In: Coronary Artery Disease, Vol. 7, No. 12, 1996, p. 877-884.

Research output: Contribution to journalArticle

Greco, C, Tanzilli, G, Ciavolella, M, Sinatra, R, Banci, M, Schillaci, O, Macrina, F, Scopinaro, F, Marino, B & Campa, PP 1996, 'Nitroglycerin-induced changes in myocardial sestamibi uptake to detect tissue viability: Radionuclide comparison before and after revascularization', Coronary Artery Disease, vol. 7, no. 12, pp. 877-884.
Greco, Cesare ; Tanzilli, Gaetano ; Ciavolella, Massimo ; Sinatra, Riccardo ; Banci, Maria ; Schillaci, Orazio ; Macrina, Francesco ; Scopinaro, Francesco ; Marino, Benedetto ; Campa, Pietro Paolo. / Nitroglycerin-induced changes in myocardial sestamibi uptake to detect tissue viability : Radionuclide comparison before and after revascularization. In: Coronary Artery Disease. 1996 ; Vol. 7, No. 12. pp. 877-884.
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T2 - Radionuclide comparison before and after revascularization

AU - Greco, Cesare

AU - Tanzilli, Gaetano

AU - Ciavolella, Massimo

AU - Sinatra, Riccardo

AU - Banci, Maria

AU - Schillaci, Orazio

AU - Macrina, Francesco

AU - Scopinaro, Francesco

AU - Marino, Benedetto

AU - Campa, Pietro Paolo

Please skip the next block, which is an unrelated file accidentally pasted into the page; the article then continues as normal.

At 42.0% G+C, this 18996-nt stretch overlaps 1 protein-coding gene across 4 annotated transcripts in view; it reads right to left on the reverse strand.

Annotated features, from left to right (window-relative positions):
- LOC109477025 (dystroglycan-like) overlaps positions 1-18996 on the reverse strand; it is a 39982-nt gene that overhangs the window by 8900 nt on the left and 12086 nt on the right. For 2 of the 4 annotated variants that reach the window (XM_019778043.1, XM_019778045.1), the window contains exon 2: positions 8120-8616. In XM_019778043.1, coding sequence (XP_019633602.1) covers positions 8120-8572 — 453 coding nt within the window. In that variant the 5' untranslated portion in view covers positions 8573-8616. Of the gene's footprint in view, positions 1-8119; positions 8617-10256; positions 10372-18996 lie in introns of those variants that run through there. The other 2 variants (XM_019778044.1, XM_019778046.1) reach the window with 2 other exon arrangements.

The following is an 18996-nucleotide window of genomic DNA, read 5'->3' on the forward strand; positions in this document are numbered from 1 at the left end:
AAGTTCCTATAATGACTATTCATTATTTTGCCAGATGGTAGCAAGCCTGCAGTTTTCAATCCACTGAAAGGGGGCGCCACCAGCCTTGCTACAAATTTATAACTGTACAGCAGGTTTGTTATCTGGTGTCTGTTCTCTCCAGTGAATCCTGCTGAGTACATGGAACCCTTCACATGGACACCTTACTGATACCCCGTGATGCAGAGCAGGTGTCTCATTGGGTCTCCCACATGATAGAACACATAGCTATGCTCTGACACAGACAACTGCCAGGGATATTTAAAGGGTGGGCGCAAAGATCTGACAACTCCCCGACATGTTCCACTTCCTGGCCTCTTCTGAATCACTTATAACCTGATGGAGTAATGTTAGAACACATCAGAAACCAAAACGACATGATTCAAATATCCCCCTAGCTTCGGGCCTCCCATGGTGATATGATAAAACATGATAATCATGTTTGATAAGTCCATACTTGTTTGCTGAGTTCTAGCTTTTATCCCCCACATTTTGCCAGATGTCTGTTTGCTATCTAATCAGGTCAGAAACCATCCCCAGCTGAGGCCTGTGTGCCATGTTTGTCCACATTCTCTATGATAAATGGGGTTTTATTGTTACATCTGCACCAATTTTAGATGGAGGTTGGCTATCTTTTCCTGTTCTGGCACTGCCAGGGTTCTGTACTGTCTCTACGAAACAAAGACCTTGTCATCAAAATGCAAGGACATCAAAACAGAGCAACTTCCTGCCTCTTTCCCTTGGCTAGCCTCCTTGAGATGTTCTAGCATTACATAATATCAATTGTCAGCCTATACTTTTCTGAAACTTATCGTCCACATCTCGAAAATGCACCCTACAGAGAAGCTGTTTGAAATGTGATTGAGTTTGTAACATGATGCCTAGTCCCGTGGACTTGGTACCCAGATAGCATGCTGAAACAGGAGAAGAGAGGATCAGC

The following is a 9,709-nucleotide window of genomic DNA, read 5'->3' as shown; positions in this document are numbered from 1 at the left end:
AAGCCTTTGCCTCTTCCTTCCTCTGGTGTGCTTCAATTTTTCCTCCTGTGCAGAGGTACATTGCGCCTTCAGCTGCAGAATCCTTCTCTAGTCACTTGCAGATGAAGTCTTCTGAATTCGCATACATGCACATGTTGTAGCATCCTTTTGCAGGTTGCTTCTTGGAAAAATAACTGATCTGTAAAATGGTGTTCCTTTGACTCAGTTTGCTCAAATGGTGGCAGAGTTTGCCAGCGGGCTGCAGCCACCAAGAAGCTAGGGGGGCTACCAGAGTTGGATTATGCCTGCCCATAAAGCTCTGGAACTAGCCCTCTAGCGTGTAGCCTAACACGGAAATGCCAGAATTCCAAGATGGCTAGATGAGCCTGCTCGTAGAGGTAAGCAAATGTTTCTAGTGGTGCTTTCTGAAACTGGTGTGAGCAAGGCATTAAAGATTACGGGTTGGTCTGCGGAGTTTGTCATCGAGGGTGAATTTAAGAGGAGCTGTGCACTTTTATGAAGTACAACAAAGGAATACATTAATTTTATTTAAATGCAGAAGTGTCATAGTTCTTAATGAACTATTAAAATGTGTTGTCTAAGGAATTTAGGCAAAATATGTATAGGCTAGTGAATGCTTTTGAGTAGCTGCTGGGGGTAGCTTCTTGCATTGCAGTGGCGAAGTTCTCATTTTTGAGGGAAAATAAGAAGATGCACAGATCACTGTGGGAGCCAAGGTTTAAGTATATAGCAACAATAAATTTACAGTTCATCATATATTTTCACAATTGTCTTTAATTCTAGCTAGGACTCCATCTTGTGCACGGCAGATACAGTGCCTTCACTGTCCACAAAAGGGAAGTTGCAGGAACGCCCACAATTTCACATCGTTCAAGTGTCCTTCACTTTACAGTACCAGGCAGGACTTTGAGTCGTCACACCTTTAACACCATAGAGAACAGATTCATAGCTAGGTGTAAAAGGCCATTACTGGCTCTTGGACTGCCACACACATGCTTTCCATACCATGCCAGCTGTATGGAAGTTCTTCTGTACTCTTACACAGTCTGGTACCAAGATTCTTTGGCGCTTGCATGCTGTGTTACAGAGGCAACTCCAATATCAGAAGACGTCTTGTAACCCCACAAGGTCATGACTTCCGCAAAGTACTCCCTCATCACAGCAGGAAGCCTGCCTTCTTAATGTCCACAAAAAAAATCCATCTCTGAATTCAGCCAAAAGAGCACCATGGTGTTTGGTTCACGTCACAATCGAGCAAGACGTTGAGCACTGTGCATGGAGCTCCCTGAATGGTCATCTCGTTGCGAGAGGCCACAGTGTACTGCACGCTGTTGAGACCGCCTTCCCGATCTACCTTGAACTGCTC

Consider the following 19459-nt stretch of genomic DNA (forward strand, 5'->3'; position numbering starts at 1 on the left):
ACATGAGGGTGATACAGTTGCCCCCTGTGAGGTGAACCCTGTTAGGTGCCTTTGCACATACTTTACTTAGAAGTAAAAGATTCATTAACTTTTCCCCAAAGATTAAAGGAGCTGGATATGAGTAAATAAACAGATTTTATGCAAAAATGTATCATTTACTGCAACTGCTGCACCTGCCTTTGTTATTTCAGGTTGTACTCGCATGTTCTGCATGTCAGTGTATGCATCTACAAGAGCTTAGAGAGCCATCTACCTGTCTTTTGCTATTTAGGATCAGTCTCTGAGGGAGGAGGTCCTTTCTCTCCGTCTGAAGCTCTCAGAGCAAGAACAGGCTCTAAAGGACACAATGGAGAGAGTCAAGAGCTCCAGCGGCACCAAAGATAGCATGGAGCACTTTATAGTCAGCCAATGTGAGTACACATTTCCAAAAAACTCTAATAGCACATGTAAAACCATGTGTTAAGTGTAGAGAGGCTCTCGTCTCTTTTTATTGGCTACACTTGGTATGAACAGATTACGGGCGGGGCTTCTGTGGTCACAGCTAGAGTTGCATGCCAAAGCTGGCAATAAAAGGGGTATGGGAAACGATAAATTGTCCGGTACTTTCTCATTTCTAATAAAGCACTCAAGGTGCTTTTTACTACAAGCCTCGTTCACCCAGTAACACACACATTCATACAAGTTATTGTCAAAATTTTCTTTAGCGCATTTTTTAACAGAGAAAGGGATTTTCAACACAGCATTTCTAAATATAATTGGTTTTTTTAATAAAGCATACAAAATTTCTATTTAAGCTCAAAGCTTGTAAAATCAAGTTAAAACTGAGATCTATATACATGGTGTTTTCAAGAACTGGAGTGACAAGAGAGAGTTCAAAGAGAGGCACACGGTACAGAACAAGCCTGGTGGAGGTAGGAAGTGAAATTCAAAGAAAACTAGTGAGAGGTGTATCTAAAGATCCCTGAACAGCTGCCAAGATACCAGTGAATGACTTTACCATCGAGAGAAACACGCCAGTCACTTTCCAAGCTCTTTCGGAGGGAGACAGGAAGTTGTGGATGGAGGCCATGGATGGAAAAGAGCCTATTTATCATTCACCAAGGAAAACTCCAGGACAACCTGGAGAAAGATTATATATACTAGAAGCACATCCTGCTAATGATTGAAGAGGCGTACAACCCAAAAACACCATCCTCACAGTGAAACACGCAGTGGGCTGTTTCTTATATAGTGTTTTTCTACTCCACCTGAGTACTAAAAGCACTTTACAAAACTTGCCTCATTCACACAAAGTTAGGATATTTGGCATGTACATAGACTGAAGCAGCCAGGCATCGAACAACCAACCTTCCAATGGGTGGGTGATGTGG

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N2 - Background: Nitroglycerin (NTG) is known to increase the blood supply to the myocardium, and would thus increase the delivery of a perfusional tracer such as sestamibi (MIBI) to the tissue. The latter, in turn, would take up and concentrate the tracer to a greater extent than in basal conditions only if energy-dependent mechanisms were still available - that is, only if the cells were still viable. Methods: We evaluated the changes that intravenous administration of NTG induced on the uptake of MIBI by akinetic myocardial areas, using tomographic perfusional imaging in 23 patients with previously ascertained anterior myocardial infarction who were undergoing myocardial revascularization procedures. Changes in uptake were compared with echocardiographic and perfusional changes occurring after operation. Results: The improvement of MIBI uptake after NTG correctly identified 12 of the 16 patients (75%) showing postoperative wall motion improvement; they comprised 12 of the 14 (86%) patients with NTG-induced increase in MIBI uptake who showed improved wall motion after operation. A close correlation (r = 0.88, P <0.001) was found between the increase in myocardial MIBI uptake induced by NTG infusion and that induced by revascularization. The presence of collaterals to the akinetic area was associated with a significantly (P <0.01) greater increase in MIBI uptake both during NTG infusion and after operation. Conclusions: The results of this study suggest that MIBI perfusional myocardial scintigraphy during infusion of NTG is capable of detecting viable but chronically hypoperfused myocardium, predicting postoperative wall motion and perfusional improvement, and reflecting the postoperative pattern of perfusion. The best results were achieved in patients with evidence of collateral circulation supplying the infarcted area.